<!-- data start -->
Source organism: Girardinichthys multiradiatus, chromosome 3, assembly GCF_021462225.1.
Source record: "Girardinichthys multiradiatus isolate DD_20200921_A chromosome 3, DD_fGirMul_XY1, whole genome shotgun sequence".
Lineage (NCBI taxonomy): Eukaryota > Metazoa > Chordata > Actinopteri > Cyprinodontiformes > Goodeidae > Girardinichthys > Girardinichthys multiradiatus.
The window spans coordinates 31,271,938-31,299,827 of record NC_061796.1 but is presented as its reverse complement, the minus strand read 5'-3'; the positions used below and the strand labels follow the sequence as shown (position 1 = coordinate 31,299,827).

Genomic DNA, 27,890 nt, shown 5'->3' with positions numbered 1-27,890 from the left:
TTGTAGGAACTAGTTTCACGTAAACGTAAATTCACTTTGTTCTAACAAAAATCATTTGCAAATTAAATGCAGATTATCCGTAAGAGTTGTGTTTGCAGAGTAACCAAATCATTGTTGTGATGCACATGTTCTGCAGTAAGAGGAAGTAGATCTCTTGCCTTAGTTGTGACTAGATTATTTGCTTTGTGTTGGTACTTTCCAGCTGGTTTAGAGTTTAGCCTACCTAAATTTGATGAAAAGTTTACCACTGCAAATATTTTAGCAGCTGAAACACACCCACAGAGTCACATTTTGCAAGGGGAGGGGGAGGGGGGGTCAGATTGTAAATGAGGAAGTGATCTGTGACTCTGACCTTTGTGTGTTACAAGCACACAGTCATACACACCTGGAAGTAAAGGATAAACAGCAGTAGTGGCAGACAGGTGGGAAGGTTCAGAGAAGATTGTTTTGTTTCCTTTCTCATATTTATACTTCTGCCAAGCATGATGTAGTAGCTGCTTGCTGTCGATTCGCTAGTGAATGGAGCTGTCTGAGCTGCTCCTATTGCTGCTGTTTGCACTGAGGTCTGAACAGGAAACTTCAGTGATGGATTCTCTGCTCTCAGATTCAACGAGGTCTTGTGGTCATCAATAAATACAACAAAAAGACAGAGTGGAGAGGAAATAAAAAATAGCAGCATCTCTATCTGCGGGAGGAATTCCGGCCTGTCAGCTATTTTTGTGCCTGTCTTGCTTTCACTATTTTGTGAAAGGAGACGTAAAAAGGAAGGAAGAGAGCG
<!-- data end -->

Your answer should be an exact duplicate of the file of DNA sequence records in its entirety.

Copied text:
Source organism: Girardinichthys multiradiatus, chromosome 3, assembly GCF_021462225.1.
Source record: "Girardinichthys multiradiatus isolate DD_20200921_A chromosome 3, DD_fGirMul_XY1, whole genome shotgun sequence".
Lineage (NCBI taxonomy): Eukaryota > Metazoa > Chordata > Actinopteri > Cyprinodontiformes > Goodeidae > Girardinichthys > Girardinichthys multiradiatus.
The window spans coordinates 31,271,938-31,299,827 of record NC_061796.1 but is presented as its reverse complement, the minus strand read 5'-3'; the positions used below and the strand labels follow the sequence as shown (position 1 = coordinate 31,299,827).

Genomic DNA, 27,890 nt, shown 5'->3' with positions numbered 1-27,890 from the left:
TTGTAGGAACTAGTTTCACGTAAACGTAAATTCACTTTGTTCTAACAAAAATCATTTGCAAATTAAATGCAGATTATCCGTAAGAGTTGTGTTTGCAGAGTAACCAAATCATTGTTGTGATGCACATGTTCTGCAGTAAGAGGAAGTAGATCTCTTGCCTTAGTTGTGACTAGATTATTTGCTTTGTGTTGGTACTTTCCAGCTGGTTTAGAGTTTAGCCTACCTAAATTTGATGAAAAGTTTACCACTGCAAATATTTTAGCAGCTGAAACACACCCACAGAGTCACATTTTGCAAGGGGAGGGGGAGGGGGGGTCAGATTGTAAATGAGGAAGTGATCTGTGACTCTGACCTTTGTGTGTTACAAGCACACAGTCATACACACCTGGAAGTAAAGGATAAACAGCAGTAGTGGCAGACAGGTGGGAAGGTTCAGAGAAGATTGTTTTGTTTCCTTTCTCATATTTATACTTCTGCCAAGCATGATGTAGTAGCTGCTTGCTGTCGATTCGCTAGTGAATGGAGCTGTCTGAGCTGCTCCTATTGCTGCTGTTTGCACTGAGGTCTGAACAGGAAACTTCAGTGATGGATTCTCTGCTCTCAGATTCAACGAGGTCTTGTGGTCATCAATAAATACAACAAAAAGACAGAGTGGAGAGGAAATAAAAAATAGCAGCATCTCTATCTGCGGGAGGAATTCCGGCCTGTCAGCTATTTTTGTGCCTGTCTTGCTTTCACTATTTTGTGAAAGGAGACGTAAAAAGGAAGGAAGAGAGCG